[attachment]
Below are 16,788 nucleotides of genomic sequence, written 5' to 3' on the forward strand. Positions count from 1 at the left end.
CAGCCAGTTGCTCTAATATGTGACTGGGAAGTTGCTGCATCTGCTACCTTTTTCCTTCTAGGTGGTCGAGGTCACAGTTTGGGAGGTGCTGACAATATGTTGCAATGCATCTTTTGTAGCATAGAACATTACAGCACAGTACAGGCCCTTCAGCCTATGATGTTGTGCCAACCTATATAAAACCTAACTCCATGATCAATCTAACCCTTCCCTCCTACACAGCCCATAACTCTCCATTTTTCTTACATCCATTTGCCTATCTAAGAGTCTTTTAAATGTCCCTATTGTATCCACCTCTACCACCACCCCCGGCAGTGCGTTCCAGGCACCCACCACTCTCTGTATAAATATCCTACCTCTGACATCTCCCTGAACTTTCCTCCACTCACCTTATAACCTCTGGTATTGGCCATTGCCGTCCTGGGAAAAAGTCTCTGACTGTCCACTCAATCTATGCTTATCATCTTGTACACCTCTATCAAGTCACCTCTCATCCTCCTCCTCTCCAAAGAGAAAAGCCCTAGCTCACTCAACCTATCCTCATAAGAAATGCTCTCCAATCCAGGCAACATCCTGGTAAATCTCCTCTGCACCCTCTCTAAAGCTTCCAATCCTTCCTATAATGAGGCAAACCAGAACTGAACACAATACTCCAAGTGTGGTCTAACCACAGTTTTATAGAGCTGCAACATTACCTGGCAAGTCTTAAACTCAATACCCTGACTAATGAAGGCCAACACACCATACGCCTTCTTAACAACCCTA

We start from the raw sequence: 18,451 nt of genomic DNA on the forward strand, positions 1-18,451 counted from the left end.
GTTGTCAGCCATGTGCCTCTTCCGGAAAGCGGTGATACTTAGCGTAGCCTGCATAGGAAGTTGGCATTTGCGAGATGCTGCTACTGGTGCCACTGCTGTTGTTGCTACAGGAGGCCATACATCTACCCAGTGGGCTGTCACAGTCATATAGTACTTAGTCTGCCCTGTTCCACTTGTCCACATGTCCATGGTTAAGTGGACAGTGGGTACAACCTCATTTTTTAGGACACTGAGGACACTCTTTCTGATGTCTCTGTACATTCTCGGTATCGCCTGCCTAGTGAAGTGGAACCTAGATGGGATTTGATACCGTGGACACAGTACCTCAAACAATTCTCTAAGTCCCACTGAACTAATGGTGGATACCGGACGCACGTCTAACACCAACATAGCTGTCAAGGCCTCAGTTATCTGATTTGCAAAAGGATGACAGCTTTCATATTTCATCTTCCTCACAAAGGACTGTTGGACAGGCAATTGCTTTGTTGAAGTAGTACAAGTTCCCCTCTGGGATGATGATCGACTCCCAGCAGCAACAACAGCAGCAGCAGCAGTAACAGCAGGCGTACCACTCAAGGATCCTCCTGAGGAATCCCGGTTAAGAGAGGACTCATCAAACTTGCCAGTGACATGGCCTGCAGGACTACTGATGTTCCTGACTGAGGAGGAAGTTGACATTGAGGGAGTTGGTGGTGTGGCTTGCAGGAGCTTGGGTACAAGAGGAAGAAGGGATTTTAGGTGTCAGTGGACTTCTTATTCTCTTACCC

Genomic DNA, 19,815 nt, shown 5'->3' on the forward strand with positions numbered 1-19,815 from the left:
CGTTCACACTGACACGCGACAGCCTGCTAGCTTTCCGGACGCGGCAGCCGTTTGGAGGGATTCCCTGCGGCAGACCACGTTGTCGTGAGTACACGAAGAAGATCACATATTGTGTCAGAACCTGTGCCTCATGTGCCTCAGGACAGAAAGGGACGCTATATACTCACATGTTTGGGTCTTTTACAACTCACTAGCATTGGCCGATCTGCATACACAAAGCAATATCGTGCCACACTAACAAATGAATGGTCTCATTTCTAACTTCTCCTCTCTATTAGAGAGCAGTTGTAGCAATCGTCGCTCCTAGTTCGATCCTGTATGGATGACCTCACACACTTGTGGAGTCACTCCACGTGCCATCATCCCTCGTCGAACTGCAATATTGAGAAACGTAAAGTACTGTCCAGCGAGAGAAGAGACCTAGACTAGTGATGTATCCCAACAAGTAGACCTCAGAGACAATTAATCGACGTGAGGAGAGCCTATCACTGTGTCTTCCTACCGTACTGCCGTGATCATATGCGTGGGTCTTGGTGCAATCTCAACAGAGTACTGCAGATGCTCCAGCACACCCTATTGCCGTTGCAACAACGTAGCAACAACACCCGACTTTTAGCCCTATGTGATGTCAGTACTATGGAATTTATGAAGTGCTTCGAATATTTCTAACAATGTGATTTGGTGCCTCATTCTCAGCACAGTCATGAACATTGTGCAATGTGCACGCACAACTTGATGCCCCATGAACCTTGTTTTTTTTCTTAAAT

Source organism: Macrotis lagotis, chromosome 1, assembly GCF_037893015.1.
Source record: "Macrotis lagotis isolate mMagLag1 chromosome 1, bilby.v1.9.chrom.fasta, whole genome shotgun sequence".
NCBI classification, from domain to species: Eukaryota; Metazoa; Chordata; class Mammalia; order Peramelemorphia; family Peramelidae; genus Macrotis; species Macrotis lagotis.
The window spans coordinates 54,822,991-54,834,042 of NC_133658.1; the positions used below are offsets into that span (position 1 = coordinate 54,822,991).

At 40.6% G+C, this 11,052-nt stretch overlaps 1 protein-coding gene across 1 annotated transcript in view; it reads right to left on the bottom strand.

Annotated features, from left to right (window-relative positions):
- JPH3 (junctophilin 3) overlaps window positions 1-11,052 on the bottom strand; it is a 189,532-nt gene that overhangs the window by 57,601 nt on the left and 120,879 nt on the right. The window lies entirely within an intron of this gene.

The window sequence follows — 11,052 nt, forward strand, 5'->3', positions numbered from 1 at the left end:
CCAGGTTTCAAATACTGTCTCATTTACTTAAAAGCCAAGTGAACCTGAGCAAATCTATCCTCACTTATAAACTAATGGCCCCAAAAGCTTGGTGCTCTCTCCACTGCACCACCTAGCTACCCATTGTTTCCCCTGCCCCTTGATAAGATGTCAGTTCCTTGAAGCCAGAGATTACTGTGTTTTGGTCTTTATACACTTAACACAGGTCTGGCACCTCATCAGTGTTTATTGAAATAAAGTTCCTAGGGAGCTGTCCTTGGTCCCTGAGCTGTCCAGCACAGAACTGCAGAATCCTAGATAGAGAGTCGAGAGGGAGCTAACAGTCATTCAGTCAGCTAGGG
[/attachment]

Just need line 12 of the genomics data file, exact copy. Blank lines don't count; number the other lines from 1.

Annotated features, from left to right (window-relative positions):